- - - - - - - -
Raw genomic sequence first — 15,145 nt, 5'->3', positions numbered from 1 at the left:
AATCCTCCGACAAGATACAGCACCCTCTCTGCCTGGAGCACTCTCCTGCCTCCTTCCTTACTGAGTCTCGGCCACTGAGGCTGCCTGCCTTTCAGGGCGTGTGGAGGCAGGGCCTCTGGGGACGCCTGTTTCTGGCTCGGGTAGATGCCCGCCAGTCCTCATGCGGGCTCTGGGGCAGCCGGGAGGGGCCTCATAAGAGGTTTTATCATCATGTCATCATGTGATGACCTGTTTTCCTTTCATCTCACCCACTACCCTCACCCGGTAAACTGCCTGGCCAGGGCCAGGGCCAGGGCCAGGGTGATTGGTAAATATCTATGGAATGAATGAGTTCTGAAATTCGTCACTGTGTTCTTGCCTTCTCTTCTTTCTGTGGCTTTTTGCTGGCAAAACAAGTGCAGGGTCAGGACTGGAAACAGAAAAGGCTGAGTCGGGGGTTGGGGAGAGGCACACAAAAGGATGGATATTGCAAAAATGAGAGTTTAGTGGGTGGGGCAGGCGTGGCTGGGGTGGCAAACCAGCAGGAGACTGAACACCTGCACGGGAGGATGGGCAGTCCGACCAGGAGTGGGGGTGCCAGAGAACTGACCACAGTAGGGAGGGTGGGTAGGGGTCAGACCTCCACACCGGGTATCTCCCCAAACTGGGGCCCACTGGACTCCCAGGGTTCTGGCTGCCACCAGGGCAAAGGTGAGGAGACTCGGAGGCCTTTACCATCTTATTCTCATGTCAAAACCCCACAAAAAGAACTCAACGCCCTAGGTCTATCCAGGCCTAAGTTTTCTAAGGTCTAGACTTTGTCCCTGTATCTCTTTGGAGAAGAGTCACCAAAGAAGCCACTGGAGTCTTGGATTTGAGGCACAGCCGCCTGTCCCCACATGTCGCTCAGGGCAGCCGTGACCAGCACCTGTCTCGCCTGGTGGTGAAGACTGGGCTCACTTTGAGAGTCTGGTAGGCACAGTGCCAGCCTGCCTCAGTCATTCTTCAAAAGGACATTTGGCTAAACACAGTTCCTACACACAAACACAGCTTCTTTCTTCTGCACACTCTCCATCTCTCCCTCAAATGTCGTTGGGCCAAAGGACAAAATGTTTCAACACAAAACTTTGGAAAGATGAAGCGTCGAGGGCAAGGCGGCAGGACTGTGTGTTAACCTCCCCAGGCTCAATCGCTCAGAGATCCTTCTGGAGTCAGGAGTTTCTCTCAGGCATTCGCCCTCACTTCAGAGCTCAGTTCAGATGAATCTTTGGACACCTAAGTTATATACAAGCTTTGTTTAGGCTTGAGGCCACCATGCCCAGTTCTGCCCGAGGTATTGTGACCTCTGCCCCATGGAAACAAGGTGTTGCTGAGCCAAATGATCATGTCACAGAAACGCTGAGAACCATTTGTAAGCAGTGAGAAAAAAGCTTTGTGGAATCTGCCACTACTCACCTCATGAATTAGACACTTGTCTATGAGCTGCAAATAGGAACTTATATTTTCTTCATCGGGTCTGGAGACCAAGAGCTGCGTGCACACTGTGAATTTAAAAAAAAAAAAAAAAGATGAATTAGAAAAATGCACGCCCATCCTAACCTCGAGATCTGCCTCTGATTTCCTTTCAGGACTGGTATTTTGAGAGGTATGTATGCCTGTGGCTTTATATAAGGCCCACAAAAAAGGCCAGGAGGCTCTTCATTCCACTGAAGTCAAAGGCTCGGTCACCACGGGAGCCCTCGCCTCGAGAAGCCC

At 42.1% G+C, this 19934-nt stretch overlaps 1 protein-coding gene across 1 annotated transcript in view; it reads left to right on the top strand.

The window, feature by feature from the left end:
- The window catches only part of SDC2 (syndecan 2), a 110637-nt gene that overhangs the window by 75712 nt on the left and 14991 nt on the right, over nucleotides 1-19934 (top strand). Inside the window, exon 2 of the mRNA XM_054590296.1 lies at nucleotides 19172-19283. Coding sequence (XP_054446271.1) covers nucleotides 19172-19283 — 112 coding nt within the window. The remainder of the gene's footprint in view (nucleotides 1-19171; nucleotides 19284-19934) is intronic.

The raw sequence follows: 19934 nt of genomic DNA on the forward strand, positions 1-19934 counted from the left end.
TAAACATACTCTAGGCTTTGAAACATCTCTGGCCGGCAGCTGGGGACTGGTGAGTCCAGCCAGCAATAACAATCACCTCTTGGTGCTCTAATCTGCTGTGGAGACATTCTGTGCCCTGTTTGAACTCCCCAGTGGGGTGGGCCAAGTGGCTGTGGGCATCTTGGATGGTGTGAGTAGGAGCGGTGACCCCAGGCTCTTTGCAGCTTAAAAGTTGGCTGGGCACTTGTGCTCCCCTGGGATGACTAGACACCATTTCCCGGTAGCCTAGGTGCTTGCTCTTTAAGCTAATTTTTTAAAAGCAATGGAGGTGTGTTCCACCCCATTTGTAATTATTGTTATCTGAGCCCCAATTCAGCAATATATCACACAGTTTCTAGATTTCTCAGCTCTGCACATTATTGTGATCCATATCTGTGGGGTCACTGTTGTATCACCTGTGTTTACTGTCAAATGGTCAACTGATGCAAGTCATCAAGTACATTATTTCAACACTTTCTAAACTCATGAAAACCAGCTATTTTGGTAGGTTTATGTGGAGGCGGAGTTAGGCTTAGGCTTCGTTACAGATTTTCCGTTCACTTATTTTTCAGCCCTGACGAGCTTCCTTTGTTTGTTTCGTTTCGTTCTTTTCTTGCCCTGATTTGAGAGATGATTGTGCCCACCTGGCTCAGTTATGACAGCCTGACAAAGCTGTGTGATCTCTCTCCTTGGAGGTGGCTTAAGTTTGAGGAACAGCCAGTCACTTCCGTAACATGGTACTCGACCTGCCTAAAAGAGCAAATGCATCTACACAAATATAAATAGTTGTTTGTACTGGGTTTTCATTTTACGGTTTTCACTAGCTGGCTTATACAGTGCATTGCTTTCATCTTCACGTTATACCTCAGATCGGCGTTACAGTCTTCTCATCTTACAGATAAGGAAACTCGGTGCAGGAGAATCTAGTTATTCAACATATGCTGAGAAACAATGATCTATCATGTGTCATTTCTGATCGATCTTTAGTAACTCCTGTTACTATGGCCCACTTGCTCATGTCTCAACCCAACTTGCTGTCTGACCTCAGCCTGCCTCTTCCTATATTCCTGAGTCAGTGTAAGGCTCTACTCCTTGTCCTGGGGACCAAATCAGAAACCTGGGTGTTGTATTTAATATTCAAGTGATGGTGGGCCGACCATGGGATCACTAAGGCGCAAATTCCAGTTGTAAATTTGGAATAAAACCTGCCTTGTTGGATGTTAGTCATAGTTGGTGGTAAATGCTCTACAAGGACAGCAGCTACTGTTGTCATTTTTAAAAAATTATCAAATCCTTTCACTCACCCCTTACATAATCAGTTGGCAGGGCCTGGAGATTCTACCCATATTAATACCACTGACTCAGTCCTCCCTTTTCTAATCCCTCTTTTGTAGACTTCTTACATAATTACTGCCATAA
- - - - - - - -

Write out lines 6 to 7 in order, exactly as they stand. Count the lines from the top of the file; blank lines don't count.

The raw sequence follows: 19934 nt of genomic DNA on the forward strand, positions 1-19934 counted from the left end.
TAAACATACTCTAGGCTTTGAAACATCTCTGGCCGGCAGCTGGGGACTGGTGAGTCCAGCCAGCAATAACAATCACCTCTTGGTGCTCTAATCTGCTGTGGAGACATTCTGTGCCCTGTTTGAACTCCCCAGTGGGGTGGGCCAAGTGGCTGTGGGCATCTTGGATGGTGTGAGTAGGAGCGGTGACCCCAGGCTCTTTGCAGCTTAAAAGTTGGCTGGGCACTTGTGCTCCCCTGGGATGACTAGACACCATTTCCCGGTAGCCTAGGTGCTTGCTCTTTAAGCTAATTTTTTAAAAGCAATGGAGGTGTGTTCCACCCCATTTGTAATTATTGTTATCTGAGCCCCAATTCAGCAATATATCACACAGTTTCTAGATTTCTCAGCTCTGCACATTATTGTGATCCATATCTGTGGGGTCACTGTTGTATCACCTGTGTTTACTGTCAAATGGTCAACTGATGCAAGTCATCAAGTACATTATTTCAACACTTTCTAAACTCATGAAAACCAGCTATTTTGGTAGGTTTATGTGGAGGCGGAGTTAGGCTTAGGCTTCGTTACAGATTTTCCGTTCACTTATTTTTCAGCCCTGACGAGCTTCCTTTGTTTGTTTCGTTTCGTTCTTTTCTTGCCCTGATTTGAGAGATGATTGTGCCCACCTGGCTCAGTTATGACAGCCTGACAAAGCTGTGTGATCTCTCTCCTTGGAGGTGGCTTAAGTTTGAGGAACAGCCAGTCACTTCCGTAACATGGTACTCGACCTGCCTAAAAGAGCAAATGCATCTACACAAATATAAATAGTTGTTTGTACTGGGTTTTCATTTTACGGTTTTCACTAGCTGGCTTATACAGTGCATTGCTTTCATCTTCACGTTATACCTCAGATCGGCGTTACAGTCTTCTCATCTTACAGATAAGGAAACTCGGTGCAGGAGAATCTAGTTATTCAACATATGCTGAGAAACAATGATCTATCATGTGTCATTTCTGATCGATCTTTAGTAACTCCTGTTACTATGGCCCACTTGCTCATGTCTCAACCCAACTTGCTGTCTGACCTCAGCCTGCCTCTTCCTATATTCCTGAGTCAGTGTAAGGCTCTACTCCTTGTCCTGGGGACCAAATCAGAAACCTGGGTGTTGTATTTAATATTCAAGTGATGGTGGGCCGACCATGGGATCACTAAGGCGCAAATTCCAGTTGTAAATTTGGAATAAAACCTGCCTTGTTGGATGTTAGTCATAGTTGGTGGTAAATGCTCTACAAGGACAGCAGCTACTGTTGTCATTTTTAAAAAATTATCAAATCCTTTCACTCACCCCTTACATAATCAGTTGGCAGGGCCTGGAGATTCTACCCATATTAATACCACTGACTCAGTCCTCCCTTTTCTAATCCCTCTTTTGTAGACTTCTTACATAATTACTGCCATAA